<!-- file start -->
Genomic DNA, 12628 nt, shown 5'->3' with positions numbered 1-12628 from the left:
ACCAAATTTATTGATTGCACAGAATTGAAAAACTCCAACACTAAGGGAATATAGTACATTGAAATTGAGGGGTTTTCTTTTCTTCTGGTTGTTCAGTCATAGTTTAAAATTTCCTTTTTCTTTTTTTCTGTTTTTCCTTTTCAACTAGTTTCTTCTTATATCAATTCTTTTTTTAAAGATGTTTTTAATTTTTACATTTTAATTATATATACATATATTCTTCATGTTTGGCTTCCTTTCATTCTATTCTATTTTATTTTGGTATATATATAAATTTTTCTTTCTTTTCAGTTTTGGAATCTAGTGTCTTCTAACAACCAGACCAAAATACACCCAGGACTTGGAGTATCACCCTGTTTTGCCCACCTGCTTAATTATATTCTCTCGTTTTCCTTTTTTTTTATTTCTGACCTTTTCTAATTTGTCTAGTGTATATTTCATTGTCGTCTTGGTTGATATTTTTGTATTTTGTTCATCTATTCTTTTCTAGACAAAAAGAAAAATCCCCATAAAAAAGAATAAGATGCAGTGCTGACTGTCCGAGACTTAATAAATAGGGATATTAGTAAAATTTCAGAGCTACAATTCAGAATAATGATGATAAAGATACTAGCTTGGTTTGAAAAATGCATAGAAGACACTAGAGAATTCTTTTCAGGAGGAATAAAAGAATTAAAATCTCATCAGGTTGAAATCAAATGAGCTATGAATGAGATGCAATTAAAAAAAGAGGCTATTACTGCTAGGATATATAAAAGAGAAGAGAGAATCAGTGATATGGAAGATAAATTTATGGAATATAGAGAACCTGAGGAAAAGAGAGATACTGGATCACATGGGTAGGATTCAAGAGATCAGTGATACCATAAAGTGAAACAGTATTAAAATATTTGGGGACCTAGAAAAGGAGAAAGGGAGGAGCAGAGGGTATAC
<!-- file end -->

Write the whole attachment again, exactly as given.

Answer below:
Genomic DNA, 12628 nt, shown 5'->3' with positions numbered 1-12628 from the left:
ACCAAATTTATTGATTGCACAGAATTGAAAAACTCCAACACTAAGGGAATATAGTACATTGAAATTGAGGGGTTTTCTTTTCTTCTGGTTGTTCAGTCATAGTTTAAAATTTCCTTTTTCTTTTTTTCTGTTTTTCCTTTTCAACTAGTTTCTTCTTATATCAATTCTTTTTTTAAAGATGTTTTTAATTTTTACATTTTAATTATATATACATATATTCTTCATGTTTGGCTTCCTTTCATTCTATTCTATTTTATTTTGGTATATATATAAATTTTTCTTTCTTTTCAGTTTTGGAATCTAGTGTCTTCTAACAACCAGACCAAAATACACCCAGGACTTGGAGTATCACCCTGTTTTGCCCACCTGCTTAATTATATTCTCTCGTTTTCCTTTTTTTTTATTTCTGACCTTTTCTAATTTGTCTAGTGTATATTTCATTGTCGTCTTGGTTGATATTTTTGTATTTTGTTCATCTATTCTTTTCTAGACAAAAAGAAAAATCCCCATAAAAAAGAATAAGATGCAGTGCTGACTGTCCGAGACTTAATAAATAGGGATATTAGTAAAATTTCAGAGCTACAATTCAGAATAATGATGATAAAGATACTAGCTTGGTTTGAAAAATGCATAGAAGACACTAGAGAATTCTTTTCAGGAGGAATAAAAGAATTAAAATCTCATCAGGTTGAAATCAAATGAGCTATGAATGAGATGCAATTAAAAAAAGAGGCTATTACTGCTAGGATATATAAAAGAGAAGAGAGAATCAGTGATATGGAAGATAAATTTATGGAATATAGAGAACCTGAGGAAAAGAGAGATACTGGATCACATGGGTAGGATTCAAGAGATCAGTGATACCATAAAGTGAAACAGTATTAAAATATTTGGGGACCTAGAAAAGGAGAAAGGGAGGAGCAGAGGGTATAC